Potentially the most expensive proposal is the new Graduate Student Center to be planned and operated by students. It is difficult to estimate the cost of the center; preliminary plans range from building a new center on land near the Yard to converting an already existing building. The cost of conversion would not be major, but a new center--even if financed by a separate fund-raising drive--would directly compete with the drive for an Afro-American cultural center and the Dunlop pay raises. Fortunately Wolff and his committee realize that the new center must wait in line for the Administration's hand-out, especially since Harkness Commons has some graduate facilities already.
Perhaps the most complicated of the Wolff proposals is Professor Robert G. McClosky's recommendation for full five-year fellowships for graduate students. Presently, all first year students are guaranteed some sort of financial aid; older graduate students usually finance their second through fifth years in one of three ways: accepting outside scholarships like the National Science Foundation grants; taking teaching fellow positions; or competing for Harvard scholarships (primarily on the basis of first-term first-year grades). There is no limit on the number of grants a student can take; several accept grants and then become teaching fellows, doubling their earnings.
McCLOSKEY'S proposals, contends the Wolff Committee, would not cost the University any extra money. A drop in enrollment, coupled with a rule forbidding both grants and teaching fellow positions, would provide extra funds and better means of distributing them. With a year by year twenty percent decrease in the size of classes, the committee argues that scholarship and could be extended progressively through the five-year period.
As the Wolff Report acknowledges, the McCloskey plan assumes that the overlap between scholarship holders and teaching fellows is great although there are not enough statistics to prove it. If it is not large, the money might again have to be taken from the Faculty budget.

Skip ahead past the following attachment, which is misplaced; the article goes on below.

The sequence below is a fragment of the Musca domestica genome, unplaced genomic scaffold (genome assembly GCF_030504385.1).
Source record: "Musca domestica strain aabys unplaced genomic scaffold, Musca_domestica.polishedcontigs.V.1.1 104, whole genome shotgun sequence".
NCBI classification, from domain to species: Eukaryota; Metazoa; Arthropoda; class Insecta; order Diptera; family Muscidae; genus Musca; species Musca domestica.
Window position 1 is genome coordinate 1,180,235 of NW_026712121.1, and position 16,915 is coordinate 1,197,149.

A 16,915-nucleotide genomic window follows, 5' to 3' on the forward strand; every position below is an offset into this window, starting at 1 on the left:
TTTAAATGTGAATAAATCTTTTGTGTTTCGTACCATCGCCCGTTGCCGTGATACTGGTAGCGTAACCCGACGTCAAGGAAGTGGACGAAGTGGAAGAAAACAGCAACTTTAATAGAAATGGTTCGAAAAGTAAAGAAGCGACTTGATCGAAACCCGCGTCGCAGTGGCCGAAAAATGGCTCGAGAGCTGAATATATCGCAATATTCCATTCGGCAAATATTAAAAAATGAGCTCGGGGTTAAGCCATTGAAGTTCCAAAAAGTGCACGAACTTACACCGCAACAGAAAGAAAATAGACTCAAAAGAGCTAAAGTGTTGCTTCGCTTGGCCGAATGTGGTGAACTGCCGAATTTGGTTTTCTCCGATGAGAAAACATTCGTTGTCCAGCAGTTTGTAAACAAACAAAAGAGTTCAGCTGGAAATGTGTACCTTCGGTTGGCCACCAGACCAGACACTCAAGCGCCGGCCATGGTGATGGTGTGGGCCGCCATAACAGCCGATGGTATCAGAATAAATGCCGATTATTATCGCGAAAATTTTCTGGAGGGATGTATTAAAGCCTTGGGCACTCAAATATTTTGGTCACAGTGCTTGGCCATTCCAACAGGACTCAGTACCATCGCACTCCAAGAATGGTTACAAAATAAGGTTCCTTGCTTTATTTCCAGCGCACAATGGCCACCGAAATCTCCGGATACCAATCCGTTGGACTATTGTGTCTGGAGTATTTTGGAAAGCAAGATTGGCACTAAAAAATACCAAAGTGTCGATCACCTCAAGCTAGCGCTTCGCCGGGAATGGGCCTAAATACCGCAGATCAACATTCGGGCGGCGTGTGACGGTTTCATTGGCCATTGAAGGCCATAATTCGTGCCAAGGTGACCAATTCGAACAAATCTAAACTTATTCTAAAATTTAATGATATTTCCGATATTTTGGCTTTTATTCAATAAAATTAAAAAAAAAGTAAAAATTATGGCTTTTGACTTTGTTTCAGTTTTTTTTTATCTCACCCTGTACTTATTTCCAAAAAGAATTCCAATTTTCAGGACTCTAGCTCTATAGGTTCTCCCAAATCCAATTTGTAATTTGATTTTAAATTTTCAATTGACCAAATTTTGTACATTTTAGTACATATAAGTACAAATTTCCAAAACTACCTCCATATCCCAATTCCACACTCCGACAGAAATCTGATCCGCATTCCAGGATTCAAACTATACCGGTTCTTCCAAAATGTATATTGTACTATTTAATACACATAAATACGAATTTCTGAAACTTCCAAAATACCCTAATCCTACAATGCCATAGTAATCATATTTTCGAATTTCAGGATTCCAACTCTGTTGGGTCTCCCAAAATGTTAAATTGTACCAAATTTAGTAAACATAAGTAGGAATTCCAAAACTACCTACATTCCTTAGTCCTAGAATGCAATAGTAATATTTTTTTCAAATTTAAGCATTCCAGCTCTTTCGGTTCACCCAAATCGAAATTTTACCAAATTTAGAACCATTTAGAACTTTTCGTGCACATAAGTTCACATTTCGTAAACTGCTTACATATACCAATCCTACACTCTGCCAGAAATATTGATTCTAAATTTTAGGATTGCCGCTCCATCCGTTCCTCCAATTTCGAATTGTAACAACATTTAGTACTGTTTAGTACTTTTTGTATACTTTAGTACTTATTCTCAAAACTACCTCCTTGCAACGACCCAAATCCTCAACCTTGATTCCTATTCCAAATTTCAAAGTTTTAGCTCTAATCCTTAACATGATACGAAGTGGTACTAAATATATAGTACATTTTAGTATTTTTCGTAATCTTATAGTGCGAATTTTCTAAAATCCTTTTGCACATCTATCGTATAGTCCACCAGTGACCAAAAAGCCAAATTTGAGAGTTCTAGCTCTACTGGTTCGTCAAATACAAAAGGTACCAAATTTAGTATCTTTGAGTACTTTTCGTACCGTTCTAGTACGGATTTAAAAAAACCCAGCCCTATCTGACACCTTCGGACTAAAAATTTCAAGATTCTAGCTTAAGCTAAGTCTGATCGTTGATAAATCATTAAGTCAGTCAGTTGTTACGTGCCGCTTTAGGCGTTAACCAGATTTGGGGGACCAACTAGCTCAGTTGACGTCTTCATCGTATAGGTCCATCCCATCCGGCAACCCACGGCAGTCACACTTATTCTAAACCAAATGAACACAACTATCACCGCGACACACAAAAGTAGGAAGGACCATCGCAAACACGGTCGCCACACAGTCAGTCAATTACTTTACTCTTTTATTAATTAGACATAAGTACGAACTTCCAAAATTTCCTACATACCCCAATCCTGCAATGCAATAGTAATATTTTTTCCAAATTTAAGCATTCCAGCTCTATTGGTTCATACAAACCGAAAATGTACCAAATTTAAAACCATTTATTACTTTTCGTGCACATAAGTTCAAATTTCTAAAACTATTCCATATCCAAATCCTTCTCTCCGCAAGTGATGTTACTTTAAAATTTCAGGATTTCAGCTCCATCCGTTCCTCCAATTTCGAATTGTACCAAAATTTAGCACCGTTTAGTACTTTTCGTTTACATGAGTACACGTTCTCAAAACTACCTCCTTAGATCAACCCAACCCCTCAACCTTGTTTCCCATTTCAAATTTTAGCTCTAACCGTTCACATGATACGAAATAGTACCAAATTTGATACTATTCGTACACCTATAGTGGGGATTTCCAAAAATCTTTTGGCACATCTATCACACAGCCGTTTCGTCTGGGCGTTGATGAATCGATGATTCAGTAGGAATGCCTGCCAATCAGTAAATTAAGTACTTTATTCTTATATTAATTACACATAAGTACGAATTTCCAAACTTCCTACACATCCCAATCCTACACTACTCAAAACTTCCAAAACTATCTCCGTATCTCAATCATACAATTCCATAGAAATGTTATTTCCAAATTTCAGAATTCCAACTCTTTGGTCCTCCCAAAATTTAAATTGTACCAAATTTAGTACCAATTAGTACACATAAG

Because the Faculty will consider the Wolff report in April as a package these complications will have little impact on its chances for approval. As Wolff said, he does not want immediate action on everything, just the promise of eventual compliance. Given enough time, the Harvard Administration will find ways to bring the necessary money into the Faculty budget to subsidize the pay raises, student center, and scholarship guarantees. But to implement the report's recommendations as soon as possible (as the Committee requested), the money squeeze will cut into funds for undergraduate courses for at least the next two years.
Although Wolff states bluntly that the Committee's mandate did not include a discussion of the whole University structure, the Committee's objections to the Faculty's seeming neglect for the opinions of graduate students parallels criticism made in the Education School last week, the Law School two weeks ago, and the College throughout this year. The flexibility of the Wolff Report recommendations as they may apply to each department is the first opportunity for graduate students to become involved in decision-making committees. When committees are formed in each department to enact curriculum changes, graduate students should not only be consulted as to their reactions, but given equal voting status. This, not the Faculty vote in April, will honestly test how willing the Faculty is to accept its graduate students as scholarly equals.